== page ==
Apple wouldn’t have said no to Flash on iPhone if it worked

Apple wouldn’t have said no to Flash on iPhone if it worked

Apple hasn’t completely dismissed the idea of ​​Flash on the iPhone, explained Scott Forstel, the former head of iOS development, and Apple even provided technical assistance to Adobe but the results were disastrous..

In testimony in the context of the lawsuit between Apple and Epic Games, Scott Forrestal explained that there had been no initial opposition to Adobe’s content animation and media management technology on iOS, yet users would not find their accounts there:

We did not release the flash. We tried to run Flash. Adobe helped us. We were really interested. Again, this is an area that I thought if we could help make it work, it could be great.

Flash was a huge problem with the way it integrated with systems, it was a nightmare of viruses on Windows, even on the Mac.

And when we first started it on iOS, the performance was appalling and annoying, and it was not possible to come up with something that would provide added value to consumers.

Kevin Lynch, Adobe Art Director who in his time criticized Apple’s refusal. Aware of individual value, Apple hired him after Jobs’ first failed attempt. Since 2013 Lynch has been driving watchOS development

Flash on iPhone was a long-running series between Apple and Adobe, both of which are partners. In March 2008, just over a year after the iPhone was announced, Steve Jobs Pay for retreat The idea of ​​seeing this player arrive at its new portable system is based on the fact that Flash showed insufficient performance there and that it was draining the battery too much.

A few days later, confident in its capabilities, Adobe Asura About its intention to create an iOS version in anticipation of the app store opening in the summer of the same year. While acknowledging that Apple’s help was as necessary as required. In October 2008, it was the iOS version of Flash Player Employment At Adobe, but the doors of Apple and the App Store remained closed.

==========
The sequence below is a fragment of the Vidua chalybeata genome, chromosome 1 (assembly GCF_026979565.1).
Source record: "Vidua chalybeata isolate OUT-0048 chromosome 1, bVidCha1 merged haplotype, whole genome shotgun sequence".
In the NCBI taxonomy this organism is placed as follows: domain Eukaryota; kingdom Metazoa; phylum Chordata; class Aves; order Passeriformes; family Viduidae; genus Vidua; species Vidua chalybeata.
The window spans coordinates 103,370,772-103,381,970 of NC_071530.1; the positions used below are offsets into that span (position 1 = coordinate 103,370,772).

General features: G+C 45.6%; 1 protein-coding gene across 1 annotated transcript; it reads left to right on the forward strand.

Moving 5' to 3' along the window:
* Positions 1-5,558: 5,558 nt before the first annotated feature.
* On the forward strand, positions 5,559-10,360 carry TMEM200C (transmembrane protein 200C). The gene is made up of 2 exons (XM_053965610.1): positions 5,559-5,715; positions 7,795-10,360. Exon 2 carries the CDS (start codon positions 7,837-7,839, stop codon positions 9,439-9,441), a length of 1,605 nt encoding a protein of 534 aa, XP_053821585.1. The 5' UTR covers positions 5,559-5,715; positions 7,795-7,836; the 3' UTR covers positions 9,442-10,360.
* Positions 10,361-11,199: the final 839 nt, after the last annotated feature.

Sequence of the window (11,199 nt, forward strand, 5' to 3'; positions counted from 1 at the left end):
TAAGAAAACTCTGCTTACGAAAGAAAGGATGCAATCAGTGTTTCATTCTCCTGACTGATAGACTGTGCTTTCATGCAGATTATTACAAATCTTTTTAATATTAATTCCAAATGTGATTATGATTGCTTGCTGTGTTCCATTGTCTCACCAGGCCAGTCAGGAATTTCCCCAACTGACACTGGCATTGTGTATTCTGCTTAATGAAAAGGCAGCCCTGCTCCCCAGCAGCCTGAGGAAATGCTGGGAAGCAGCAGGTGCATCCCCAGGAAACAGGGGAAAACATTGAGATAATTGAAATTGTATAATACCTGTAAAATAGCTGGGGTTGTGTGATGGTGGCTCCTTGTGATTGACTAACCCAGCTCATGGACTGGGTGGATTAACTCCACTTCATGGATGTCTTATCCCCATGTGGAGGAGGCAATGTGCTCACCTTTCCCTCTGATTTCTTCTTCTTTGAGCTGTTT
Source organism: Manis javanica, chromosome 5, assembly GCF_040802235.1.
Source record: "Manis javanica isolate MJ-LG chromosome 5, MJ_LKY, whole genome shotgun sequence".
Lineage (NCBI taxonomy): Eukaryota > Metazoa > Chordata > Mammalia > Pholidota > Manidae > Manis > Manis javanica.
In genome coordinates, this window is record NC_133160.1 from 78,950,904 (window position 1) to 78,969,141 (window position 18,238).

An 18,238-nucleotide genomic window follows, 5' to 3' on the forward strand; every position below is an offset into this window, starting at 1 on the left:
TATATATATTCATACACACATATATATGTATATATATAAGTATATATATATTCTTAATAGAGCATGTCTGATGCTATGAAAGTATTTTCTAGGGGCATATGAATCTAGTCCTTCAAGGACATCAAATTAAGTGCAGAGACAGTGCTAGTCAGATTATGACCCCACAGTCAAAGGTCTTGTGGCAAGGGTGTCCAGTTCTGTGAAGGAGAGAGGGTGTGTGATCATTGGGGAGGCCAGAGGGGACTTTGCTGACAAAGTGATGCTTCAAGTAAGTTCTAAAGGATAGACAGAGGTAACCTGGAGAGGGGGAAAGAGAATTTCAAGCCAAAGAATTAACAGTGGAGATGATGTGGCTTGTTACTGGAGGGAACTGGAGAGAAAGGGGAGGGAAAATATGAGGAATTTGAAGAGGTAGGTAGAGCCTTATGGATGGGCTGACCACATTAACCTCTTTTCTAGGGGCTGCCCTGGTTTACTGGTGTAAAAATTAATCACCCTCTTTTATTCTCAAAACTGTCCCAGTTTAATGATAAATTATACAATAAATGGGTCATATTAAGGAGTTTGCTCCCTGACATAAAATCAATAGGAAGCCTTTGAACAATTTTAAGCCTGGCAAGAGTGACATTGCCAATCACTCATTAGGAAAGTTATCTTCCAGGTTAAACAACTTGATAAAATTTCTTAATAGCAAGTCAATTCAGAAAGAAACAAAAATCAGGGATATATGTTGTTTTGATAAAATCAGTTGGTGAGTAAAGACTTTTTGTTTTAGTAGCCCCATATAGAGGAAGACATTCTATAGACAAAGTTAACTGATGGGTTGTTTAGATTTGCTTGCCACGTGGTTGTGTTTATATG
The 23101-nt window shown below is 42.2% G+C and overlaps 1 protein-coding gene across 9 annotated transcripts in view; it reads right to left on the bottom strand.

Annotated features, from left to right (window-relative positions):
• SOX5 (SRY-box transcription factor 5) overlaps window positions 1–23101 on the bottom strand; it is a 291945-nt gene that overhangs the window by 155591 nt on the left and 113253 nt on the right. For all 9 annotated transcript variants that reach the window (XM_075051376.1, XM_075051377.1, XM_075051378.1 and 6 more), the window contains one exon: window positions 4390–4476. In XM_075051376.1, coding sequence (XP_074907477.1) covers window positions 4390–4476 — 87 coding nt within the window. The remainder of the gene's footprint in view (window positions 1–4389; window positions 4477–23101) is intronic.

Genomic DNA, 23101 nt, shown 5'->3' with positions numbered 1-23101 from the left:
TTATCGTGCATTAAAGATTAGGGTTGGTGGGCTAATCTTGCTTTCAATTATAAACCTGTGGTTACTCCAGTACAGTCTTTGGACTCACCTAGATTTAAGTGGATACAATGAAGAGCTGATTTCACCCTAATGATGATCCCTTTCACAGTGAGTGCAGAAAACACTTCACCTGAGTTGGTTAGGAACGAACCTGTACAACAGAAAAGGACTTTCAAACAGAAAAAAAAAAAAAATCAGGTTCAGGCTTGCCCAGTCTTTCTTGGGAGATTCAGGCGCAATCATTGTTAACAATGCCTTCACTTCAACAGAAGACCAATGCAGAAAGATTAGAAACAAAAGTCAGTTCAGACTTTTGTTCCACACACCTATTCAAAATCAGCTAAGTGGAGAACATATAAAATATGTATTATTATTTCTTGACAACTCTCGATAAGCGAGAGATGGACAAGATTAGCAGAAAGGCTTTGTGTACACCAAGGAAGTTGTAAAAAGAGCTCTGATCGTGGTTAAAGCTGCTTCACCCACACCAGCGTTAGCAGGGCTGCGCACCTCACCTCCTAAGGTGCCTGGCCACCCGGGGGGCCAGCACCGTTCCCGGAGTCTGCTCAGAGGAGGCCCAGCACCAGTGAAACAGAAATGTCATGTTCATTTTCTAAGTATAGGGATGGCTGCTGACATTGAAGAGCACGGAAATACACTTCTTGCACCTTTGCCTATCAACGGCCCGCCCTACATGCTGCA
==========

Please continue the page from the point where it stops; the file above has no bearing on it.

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Faced with Adobe that distributed Flash player to Any Wind on other platforms – not without facing criticism for their performance – and lashing out to criticize Apple’s intransigence Steve Jobs put an end to the controversy in April 2010.

With the launch of the iPad in 2010, Steve Jobs posted his “thoughts on flash” on the Apple homepage. An indictment against Adobe technology

Spread A famous open letter It aligned Apple’s many arguments against Adobe technology (see also Steve Jobs tried to recruit Kevin Lynch in 2010). Poor Flash performance has again been cited there, but that is no longer the only issue.

In two years, the App Store had grown and with it all the potential of iPhone apps. Flash was no longer seen as just a sugar thrown into the iPhone’s tank, it was seen as a software platform in its own right, able to compete with native app development. Adobe has all the interest in pushing developers towards the SDK rather than the Apple Development Kit.

Since January 12, Adobe owns buried Flash works on all platforms and browsers by default to compress all content that is still online.

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